It is likely that even the lower bound of the 95 percent confidence interval of 104 million passengers is much closer to the actual number of passengers for 2005 than the total computed without imputation of about 89 million because it is the most conservative estimate that accounts for the missing data. Some other estimates based on the imputed passenger data include state totals for California and Washington of 9,350,649 and 14,695,039, respectively. These estimates also have imputation error associated with them of plus or minus 592,402 and 380,069, respectively. The total number of passengers for Alaska, 711,809, has no imputation error because there were no route segments with missing data. Note that several other states have no imputation error as well. Estimates for some states, such as Massachusetts, may still be useful despite having a 4.9 percent CV for passengers, but many other states have imputation errors too large for accurate reporting. It should also be noted that state totals cannot be revealed for four states, New York, Connecticut, South Carolina, and Wisconsin (see first row of table), due to confidentiality restrictions. None of these states had any missing passenger data, but reporting a state total for any of these states would reveal the confidential data for some ferry operators.
The estimated number of passengers for 2005 may now be reported by BTS, along with its estimated variance due to imputation. Other estimates based on the passenger boarding data may also be computed and reported, such as passenger miles traveled. Care will be taken to ensure confidentiality for operators who requested their data be kept confidential. The confidential data were used in the production of the imputation replicates.
It may be possible to impute data for missing passenger reports from the 2000 ferry database and compare results. The methodology for imputing the 2000 data, however, must be different because there is no source for an informative prior census, which will likely result in a larger variance due to imputation. It is not clear whether or not a statistically significant difference could be detected using this methodology. It may also be possible to further reduce the range of plausible values for each operator with missing values on an individual basis. These ideas may be explored in future research.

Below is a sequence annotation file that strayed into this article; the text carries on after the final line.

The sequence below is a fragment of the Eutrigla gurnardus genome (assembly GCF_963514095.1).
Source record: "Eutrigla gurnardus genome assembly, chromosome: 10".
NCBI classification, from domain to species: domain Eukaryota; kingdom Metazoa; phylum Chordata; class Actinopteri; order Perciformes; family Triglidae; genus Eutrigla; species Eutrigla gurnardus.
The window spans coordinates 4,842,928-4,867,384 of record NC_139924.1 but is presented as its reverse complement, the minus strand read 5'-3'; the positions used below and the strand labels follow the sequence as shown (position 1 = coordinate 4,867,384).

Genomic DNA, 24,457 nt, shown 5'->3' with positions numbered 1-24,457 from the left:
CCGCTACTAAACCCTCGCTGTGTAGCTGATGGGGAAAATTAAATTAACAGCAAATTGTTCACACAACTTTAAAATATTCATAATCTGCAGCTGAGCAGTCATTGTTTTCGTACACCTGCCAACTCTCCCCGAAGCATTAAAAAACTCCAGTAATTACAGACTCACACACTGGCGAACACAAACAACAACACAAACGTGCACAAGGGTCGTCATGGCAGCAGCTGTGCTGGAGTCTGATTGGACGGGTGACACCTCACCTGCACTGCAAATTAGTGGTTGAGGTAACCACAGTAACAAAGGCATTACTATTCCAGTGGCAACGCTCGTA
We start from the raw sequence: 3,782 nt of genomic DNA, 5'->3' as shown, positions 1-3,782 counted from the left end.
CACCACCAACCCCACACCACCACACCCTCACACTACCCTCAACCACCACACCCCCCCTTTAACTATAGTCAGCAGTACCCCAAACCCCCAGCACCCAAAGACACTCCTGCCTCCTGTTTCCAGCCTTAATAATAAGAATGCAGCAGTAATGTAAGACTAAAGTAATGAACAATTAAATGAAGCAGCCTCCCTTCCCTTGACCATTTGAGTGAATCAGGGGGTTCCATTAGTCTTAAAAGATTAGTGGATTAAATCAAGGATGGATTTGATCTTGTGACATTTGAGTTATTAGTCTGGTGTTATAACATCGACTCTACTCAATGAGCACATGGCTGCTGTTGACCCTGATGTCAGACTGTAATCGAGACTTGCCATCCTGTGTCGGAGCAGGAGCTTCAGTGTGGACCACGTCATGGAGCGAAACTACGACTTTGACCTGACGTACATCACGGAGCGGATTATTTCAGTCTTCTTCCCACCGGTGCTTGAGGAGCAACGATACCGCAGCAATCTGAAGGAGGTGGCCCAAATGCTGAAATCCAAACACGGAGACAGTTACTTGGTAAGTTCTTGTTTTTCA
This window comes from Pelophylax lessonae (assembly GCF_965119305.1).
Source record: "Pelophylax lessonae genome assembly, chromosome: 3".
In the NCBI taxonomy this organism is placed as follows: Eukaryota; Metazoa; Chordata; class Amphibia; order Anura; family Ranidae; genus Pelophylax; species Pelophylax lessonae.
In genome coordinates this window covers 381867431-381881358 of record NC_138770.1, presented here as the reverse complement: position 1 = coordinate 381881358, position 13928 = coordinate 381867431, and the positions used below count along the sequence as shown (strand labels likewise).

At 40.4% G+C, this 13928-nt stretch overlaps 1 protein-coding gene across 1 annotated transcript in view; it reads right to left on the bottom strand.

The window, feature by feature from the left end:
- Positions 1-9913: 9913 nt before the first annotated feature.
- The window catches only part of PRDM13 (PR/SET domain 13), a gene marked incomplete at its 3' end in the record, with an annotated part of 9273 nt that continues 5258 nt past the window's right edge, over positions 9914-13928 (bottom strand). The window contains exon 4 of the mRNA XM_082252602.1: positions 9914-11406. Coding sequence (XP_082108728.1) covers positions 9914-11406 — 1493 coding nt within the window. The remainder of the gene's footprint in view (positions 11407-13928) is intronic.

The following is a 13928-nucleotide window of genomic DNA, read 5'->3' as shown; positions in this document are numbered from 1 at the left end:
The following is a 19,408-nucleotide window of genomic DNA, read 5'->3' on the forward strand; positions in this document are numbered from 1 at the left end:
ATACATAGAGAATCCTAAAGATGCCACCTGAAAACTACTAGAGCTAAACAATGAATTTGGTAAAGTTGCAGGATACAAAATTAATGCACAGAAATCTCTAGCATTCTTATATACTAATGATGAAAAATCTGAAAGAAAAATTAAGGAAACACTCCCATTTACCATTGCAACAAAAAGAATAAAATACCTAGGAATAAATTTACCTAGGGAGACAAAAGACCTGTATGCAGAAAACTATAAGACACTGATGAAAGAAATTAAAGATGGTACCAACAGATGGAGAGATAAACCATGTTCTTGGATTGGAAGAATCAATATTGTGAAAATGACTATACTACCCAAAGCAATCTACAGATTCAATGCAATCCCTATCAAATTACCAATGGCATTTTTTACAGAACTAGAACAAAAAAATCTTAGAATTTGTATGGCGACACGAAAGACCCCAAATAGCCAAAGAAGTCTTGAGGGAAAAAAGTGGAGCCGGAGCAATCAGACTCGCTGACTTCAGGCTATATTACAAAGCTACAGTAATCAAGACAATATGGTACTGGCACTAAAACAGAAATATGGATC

In the next round (2008) of the census, additional data collection should be considered to better inform the imputation process for this variable. Information such as the schedule/number of trips for each route, the usual vessel for each route, and whether or not the route includes vehicles or is a passenger-only route would be helpful in this effort.
2 Documentation for the SAS MI Procedure can be found as of the date of this publication at http://support.sas.com.
3 More about the MCMC option in SAS Proc MI is contained in the SAS documentation. For further reading about Markov Chain Monte Carlo techniques, see http://www.stat.columbia.edu/~liam/teaching/neurostat-spr07/papers/mcmc/mcmc-gibbs-intro.pdf as of May 2008.
About this Report
This report was prepared by Lee H. Giesbrecht, survey statistician and project manager for the 2006 National Census of Ferry Operators.
This report presents findings from the 2006 National Census of Ferry Operators (NCFO) augmented with imputed values for passengers and passenger miles. Due to the imputation procedures used to calculate missing data, totals in Table 1 may not correspond to calculations obtained from using only the data in the NCFO. The 2006 NCFO data were collected from 230 ferry operators by the Bureau of Transportation Statistics, a component of the Research and Innovative Technology Administration in the U.S. Department of Transportation. The data were supplemented by other sources of ferry data, such as the U.S. Coast Guard and the Army Corps of Engineers. The database contains information on ferry systems, including operators, routes, vessels, and passenger and vehicle boarding. The ferry database is available online – www.bts.gov.